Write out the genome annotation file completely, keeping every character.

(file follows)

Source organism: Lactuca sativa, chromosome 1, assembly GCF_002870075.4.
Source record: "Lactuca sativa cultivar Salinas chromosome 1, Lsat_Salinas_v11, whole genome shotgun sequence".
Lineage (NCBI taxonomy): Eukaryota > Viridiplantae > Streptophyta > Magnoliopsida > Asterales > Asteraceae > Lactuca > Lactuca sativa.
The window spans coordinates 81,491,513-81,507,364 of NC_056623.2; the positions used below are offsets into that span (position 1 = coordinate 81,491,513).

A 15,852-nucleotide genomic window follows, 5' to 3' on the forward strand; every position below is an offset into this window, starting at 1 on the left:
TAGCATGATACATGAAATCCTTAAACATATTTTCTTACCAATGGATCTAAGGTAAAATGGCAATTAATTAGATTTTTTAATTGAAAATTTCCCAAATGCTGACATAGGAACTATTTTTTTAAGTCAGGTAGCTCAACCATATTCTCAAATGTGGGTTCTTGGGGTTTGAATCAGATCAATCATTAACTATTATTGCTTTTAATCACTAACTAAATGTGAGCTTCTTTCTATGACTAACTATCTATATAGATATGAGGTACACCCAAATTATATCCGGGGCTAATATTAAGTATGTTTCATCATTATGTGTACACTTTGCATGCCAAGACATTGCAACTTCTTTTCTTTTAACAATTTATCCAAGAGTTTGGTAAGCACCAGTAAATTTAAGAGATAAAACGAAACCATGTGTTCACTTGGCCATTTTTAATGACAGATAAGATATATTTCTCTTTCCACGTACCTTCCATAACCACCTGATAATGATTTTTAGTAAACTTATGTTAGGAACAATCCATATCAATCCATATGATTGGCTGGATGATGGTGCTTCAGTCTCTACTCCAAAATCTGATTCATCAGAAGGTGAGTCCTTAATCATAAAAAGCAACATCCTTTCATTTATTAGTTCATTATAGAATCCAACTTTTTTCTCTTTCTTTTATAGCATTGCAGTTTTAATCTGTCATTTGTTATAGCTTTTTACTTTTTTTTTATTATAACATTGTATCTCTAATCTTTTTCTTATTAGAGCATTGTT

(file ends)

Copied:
Source organism: Lactuca sativa, chromosome 1, assembly GCF_002870075.4.
Source record: "Lactuca sativa cultivar Salinas chromosome 1, Lsat_Salinas_v11, whole genome shotgun sequence".
Lineage (NCBI taxonomy): Eukaryota > Viridiplantae > Streptophyta > Magnoliopsida > Asterales > Asteraceae > Lactuca > Lactuca sativa.
The window spans coordinates 81,491,513-81,507,364 of NC_056623.2; the positions used below are offsets into that span (position 1 = coordinate 81,491,513).

A 15,852-nucleotide genomic window follows, 5' to 3' on the forward strand; every position below is an offset into this window, starting at 1 on the left:
TAGCATGATACATGAAATCCTTAAACATATTTTCTTACCAATGGATCTAAGGTAAAATGGCAATTAATTAGATTTTTTAATTGAAAATTTCCCAAATGCTGACATAGGAACTATTTTTTTAAGTCAGGTAGCTCAACCATATTCTCAAATGTGGGTTCTTGGGGTTTGAATCAGATCAATCATTAACTATTATTGCTTTTAATCACTAACTAAATGTGAGCTTCTTTCTATGACTAACTATCTATATAGATATGAGGTACACCCAAATTATATCCGGGGCTAATATTAAGTATGTTTCATCATTATGTGTACACTTTGCATGCCAAGACATTGCAACTTCTTTTCTTTTAACAATTTATCCAAGAGTTTGGTAAGCACCAGTAAATTTAAGAGATAAAACGAAACCATGTGTTCACTTGGCCATTTTTAATGACAGATAAGATATATTTCTCTTTCCACGTACCTTCCATAACCACCTGATAATGATTTTTAGTAAACTTATGTTAGGAACAATCCATATCAATCCATATGATTGGCTGGATGATGGTGCTTCAGTCTCTACTCCAAAATCTGATTCATCAGAAGGTGAGTCCTTAATCATAAAAAGCAACATCCTTTCATTTATTAGTTCATTATAGAATCCAACTTTTTTCTCTTTCTTTTATAGCATTGCAGTTTTAATCTGTCATTTGTTATAGCTTTTTACTTTTTTTTTATTATAACATTGTATCTCTAATCTTTTTCTTATTAGAGCATTGTT